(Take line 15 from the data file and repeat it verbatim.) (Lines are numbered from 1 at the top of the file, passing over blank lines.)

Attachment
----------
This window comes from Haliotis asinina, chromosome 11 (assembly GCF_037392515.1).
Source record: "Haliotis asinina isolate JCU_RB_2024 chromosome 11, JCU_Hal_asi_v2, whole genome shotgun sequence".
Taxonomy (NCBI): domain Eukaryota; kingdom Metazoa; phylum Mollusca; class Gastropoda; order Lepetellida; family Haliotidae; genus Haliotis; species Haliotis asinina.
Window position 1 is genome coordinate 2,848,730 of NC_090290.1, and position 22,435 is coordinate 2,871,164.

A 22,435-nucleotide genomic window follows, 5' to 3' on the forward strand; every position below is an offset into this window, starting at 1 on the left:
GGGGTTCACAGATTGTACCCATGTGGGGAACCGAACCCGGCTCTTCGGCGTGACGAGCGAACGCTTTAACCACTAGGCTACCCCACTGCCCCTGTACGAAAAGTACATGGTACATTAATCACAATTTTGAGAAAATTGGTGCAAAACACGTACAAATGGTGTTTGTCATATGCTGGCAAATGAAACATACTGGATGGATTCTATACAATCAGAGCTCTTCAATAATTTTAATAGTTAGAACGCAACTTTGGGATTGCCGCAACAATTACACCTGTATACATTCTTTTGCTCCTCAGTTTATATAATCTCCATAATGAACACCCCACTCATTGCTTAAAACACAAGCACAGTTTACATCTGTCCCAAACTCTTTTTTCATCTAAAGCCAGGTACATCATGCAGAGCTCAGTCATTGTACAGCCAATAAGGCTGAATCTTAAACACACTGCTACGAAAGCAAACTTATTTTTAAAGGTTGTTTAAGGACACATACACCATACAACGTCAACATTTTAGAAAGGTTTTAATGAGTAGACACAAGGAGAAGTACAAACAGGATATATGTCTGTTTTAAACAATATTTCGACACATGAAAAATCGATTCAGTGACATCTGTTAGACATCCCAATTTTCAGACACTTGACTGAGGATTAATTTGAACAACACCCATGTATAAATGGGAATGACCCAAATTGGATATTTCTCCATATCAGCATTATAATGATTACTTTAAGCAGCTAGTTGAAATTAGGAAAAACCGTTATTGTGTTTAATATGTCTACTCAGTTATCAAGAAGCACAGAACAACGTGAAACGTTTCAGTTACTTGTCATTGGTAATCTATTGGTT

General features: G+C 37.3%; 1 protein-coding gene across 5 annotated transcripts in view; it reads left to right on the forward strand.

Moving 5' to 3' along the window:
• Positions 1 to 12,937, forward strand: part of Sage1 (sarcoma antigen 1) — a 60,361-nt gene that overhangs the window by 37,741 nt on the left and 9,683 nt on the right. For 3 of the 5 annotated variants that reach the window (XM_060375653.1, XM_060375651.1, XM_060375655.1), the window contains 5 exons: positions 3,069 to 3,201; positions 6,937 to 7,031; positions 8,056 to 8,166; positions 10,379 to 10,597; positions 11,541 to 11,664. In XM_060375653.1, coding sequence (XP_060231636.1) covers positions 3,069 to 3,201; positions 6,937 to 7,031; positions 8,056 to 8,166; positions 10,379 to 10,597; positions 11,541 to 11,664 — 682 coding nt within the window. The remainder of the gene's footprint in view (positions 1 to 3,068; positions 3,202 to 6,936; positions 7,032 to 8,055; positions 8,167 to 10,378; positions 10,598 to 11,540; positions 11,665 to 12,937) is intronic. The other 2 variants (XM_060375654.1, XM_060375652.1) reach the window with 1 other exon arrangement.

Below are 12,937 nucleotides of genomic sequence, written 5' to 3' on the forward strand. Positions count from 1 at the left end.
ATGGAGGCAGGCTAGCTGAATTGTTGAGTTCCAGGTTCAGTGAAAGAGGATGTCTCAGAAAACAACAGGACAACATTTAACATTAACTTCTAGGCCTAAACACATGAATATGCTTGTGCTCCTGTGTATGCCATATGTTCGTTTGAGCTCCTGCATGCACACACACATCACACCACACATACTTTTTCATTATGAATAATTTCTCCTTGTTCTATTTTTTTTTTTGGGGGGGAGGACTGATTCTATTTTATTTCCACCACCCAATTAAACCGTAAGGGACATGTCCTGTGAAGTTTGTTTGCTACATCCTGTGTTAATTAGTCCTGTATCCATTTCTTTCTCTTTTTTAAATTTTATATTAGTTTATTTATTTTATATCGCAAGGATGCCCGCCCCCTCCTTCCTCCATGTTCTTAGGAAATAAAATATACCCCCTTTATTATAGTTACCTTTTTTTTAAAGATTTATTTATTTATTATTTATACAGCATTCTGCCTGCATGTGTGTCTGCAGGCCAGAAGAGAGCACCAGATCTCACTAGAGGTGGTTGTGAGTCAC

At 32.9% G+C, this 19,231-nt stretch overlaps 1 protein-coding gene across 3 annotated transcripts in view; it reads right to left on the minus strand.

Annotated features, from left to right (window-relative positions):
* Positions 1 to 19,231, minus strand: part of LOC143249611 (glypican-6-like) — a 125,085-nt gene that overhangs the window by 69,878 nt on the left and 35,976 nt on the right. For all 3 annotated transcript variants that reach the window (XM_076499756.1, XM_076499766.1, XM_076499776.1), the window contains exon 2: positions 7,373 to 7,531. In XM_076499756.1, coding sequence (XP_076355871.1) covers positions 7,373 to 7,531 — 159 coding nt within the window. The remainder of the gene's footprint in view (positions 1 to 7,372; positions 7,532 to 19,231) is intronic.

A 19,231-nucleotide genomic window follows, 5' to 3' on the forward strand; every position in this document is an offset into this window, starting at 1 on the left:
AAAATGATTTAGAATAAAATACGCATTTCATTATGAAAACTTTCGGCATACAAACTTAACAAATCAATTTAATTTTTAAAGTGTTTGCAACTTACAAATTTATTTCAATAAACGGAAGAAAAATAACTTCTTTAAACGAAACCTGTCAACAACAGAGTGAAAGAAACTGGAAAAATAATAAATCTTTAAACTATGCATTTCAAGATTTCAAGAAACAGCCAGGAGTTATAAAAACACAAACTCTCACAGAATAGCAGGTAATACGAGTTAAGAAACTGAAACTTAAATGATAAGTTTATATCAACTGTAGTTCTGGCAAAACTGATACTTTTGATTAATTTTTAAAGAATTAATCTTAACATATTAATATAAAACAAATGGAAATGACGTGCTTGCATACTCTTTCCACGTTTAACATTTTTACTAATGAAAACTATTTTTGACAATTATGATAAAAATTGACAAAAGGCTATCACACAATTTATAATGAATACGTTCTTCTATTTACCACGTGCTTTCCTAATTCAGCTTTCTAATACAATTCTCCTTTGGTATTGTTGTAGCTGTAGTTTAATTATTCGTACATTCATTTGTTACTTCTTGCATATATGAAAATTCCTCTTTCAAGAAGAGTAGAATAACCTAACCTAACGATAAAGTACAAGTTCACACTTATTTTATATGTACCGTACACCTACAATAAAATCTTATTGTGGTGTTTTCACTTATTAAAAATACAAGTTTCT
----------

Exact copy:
A 19,231-nucleotide genomic window follows, 5' to 3' on the forward strand; every position in this document is an offset into this window, starting at 1 on the left: